CPB gives $1 million to build and expand emergency communication services

By Dru Sefton

Five pubcasting stations are receiving a total of $1 million in grants from CPB to expand emergency alert and communications services.

CPB announced the grants today to WSKG in Binghamton, N.Y.; Maine Public Broadcasting Network; Vegas PBS in Nevada; WGBH in Boston; and Twin Cities Public Television in St. Paul, Minn. Each will work with community partners and other pubmedia entities to acquire or develop digital wireless technology to assist first responders, emergency-management agencies and the public during disasters.

Using pubmedia digital broadcasting technology, officials can send emergency information through text, audio and video. CPB is requiring participating stations to share what they learn with the entire pubcasting system to increase the initiative’s impact.

“This kind of partnership between a public broadcaster and public safety officials to serve citizens during crisis is an important use of the broadcast spectrum,” said Sen. Edward Markey (D-Mass.) in the announcement.

Two grant recipients will create new systems. WGBH will build a statewide emergency-communications network using its digital bandwidth and Massachusetts Emergency Management Agency (MEMA) infrastructure. MEMA’s communications are limited to narrowband voice channels that are vulnerable to weather extremes and power outages. The new system will allow MEMA to transmit live briefings, maps, weather and traffic video and other emergency information. WGBH will partner with the Western Region Homeland Security Advisory Council, Metro Boston Homeland Security Region, the Northeast Homeland Security Regional Advisory Council and the U.S. Coast Guard.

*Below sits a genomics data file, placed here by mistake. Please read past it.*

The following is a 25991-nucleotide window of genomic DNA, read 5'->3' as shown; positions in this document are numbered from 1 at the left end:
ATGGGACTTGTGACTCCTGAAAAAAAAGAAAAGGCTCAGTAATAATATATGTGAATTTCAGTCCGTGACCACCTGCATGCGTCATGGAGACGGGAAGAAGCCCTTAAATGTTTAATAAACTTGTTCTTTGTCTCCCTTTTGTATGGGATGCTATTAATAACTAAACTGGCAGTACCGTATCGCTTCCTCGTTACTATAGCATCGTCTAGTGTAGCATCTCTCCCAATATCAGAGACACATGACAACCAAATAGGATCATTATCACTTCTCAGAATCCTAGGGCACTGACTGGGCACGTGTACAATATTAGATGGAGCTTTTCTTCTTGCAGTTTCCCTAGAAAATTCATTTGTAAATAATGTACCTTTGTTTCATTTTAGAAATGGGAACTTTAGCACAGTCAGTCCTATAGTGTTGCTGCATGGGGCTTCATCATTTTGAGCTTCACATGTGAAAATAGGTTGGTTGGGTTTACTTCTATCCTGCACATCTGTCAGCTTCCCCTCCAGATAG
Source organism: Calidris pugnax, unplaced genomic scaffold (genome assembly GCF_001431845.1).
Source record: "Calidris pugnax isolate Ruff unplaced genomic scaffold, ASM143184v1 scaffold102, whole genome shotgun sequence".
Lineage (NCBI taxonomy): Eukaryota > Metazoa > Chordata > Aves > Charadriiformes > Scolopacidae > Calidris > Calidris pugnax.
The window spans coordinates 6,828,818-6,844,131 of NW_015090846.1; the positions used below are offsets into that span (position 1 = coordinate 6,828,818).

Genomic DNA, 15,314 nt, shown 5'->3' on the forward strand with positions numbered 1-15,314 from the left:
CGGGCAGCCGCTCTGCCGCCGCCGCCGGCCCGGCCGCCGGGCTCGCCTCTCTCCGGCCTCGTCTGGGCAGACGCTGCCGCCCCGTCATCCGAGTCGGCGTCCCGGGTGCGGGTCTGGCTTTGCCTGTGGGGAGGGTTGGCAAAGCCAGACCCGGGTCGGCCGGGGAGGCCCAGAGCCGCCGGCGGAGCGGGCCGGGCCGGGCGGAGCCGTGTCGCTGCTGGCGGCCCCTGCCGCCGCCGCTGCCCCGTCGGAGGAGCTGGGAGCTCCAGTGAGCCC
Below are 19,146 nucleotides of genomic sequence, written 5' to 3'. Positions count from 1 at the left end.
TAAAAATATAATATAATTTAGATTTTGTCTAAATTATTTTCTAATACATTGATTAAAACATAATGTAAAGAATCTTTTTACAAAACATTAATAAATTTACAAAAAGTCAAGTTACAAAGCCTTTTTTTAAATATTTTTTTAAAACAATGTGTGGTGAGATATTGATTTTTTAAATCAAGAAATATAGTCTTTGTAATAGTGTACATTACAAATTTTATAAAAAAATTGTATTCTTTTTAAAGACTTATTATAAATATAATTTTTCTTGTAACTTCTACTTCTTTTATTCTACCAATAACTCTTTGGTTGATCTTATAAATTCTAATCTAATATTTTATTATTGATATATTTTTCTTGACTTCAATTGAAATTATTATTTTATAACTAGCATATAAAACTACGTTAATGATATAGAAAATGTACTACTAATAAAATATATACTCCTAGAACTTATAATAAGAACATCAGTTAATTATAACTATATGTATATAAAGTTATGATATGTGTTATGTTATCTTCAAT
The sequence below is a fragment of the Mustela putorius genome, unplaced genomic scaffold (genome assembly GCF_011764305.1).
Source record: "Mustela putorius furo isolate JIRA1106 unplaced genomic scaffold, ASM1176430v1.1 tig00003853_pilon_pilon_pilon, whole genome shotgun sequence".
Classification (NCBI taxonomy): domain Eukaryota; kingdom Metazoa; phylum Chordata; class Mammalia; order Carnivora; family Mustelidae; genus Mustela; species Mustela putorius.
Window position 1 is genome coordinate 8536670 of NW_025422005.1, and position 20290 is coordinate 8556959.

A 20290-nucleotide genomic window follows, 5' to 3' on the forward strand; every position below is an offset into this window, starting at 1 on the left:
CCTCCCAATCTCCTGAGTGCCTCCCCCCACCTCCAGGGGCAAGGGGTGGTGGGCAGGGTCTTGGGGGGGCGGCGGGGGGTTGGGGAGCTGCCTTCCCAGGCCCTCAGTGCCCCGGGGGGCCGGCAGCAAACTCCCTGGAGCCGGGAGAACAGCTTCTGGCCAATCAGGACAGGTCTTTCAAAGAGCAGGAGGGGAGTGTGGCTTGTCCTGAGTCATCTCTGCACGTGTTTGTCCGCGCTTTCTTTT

MPBN will also create a new closed-circuit communications system using its digital TV bandwidth, allowing the Maine Emergency Management Agency to deliver emergency information to state police, commercial and noncommercial broadcasters and other news providers through audio, video, data files and real-time multimedia.

Two other stations are building on existing systems. WSKG is already connected to the Broome County Office of Emergency Management, allowing the station to receive and broadcast emergency messages. Other New York pubmedia stations will get videoconferencing and codec equipment, and Centralcast, the statewide joint master control, will transmit the messages. The station will develop protocols for pubcasting stations in conjunction with the New York State Department of Homeland Security and Emergency Services.

And in Nevada, the grant will expand services Vegas PBS already provides to the Clark County School District Police Department to include the Las Vegas Metropolitan Police Department. The station will upgrade infrastructure and incorporate new software and electronics to accommodate data feeds such as helicopter, traffic and surveillance video. That data will be aggregated, encoded, encrypted and broadcast to first responders.

TPT will use its grant to develop programs to allow automatic translation of emergency messages into languages common to the region, such as Hmong, Spanish and Somali. Currently, emergency alerts go out only in English. TPT will work with several partners including Minnesota Homeland Security and Emergency Management, the University of Minnesota and ECHO Minnesota, a nonprofit specializing in multilanguage health, safety, civic-engagement and emergency-readiness communication.

CPB’s board and management identified the need to expand emergency-alert capabilities earlier this year following several natural disasters, including Superstorm Sandy in October 2012. The PBS WARN (Warning Alert and Response Network) system, which establishes a redundant path for FEMA wireless emergency alert messages, launches next spring.

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